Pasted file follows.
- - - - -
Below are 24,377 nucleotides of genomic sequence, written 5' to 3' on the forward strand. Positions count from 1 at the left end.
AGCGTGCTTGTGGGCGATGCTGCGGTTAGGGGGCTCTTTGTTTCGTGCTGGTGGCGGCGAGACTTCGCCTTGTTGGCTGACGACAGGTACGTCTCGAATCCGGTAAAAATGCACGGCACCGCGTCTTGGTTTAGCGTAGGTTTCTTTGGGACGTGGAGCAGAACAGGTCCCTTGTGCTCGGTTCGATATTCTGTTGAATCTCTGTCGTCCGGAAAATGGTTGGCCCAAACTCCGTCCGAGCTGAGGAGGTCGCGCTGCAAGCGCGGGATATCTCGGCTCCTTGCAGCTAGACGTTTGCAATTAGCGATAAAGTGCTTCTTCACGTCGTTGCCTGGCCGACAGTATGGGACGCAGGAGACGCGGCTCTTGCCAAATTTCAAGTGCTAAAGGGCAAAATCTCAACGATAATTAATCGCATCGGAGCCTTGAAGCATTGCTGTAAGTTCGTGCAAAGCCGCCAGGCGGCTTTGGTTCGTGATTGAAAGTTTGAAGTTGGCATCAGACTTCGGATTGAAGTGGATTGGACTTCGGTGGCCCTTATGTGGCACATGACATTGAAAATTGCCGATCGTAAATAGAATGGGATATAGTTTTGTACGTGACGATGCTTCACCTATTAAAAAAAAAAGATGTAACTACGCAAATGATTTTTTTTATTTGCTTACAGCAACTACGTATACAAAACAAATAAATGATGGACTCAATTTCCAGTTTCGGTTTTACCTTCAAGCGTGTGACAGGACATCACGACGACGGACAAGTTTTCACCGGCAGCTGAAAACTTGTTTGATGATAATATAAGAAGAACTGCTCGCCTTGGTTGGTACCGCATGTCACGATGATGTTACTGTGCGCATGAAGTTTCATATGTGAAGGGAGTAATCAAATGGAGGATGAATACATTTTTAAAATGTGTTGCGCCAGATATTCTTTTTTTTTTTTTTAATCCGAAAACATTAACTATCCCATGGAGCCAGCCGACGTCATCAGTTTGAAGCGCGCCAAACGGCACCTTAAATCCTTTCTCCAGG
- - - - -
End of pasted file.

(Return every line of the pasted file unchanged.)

Below are 24,377 nucleotides of genomic sequence, written 5' to 3' on the forward strand. Positions count from 1 at the left end.
AGCGTGCTTGTGGGCGATGCTGCGGTTAGGGGGCTCTTTGTTTCGTGCTGGTGGCGGCGAGACTTCGCCTTGTTGGCTGACGACAGGTACGTCTCGAATCCGGTAAAAATGCACGGCACCGCGTCTTGGTTTAGCGTAGGTTTCTTTGGGACGTGGAGCAGAACAGGTCCCTTGTGCTCGGTTCGATATTCTGTTGAATCTCTGTCGTCCGGAAAATGGTTGGCCCAAACTCCGTCCGAGCTGAGGAGGTCGCGCTGCAAGCGCGGGATATCTCGGCTCCTTGCAGCTAGACGTTTGCAATTAGCGATAAAGTGCTTCTTCACGTCGTTGCCTGGCCGACAGTATGGGACGCAGGAGACGCGGCTCTTGCCAAATTTCAAGTGCTAAAGGGCAAAATCTCAACGATAATTAATCGCATCGGAGCCTTGAAGCATTGCTGTAAGTTCGTGCAAAGCCGCCAGGCGGCTTTGGTTCGTGATTGAAAGTTTGAAGTTGGCATCAGACTTCGGATTGAAGTGGATTGGACTTCGGTGGCCCTTATGTGGCACATGACATTGAAAATTGCCGATCGTAAATAGAATGGGATATAGTTTTGTACGTGACGATGCTTCACCTATTAAAAAAAAAAGATGTAACTACGCAAATGATTTTTTTTATTTGCTTACAGCAACTACGTATACAAAACAAATAAATGATGGACTCAATTTCCAGTTTCGGTTTTACCTTCAAGCGTGTGACAGGACATCACGACGACGGACAAGTTTTCACCGGCAGCTGAAAACTTGTTTGATGATAATATAAGAAGAACTGCTCGCCTTGGTTGGTACCGCATGTCACGATGATGTTACTGTGCGCATGAAGTTTCATATGTGAAGGGAGTAATCAAATGGAGGATGAATACATTTTTAAAATGTGTTGCGCCAGATATTCTTTTTTTTTTTTTTAATCCGAAAACATTAACTATCCCATGGAGCCAGCCGACGTCATCAGTTTGAAGCGCGCCAAACGGCACCTTAAATCCTTTCTCCAGG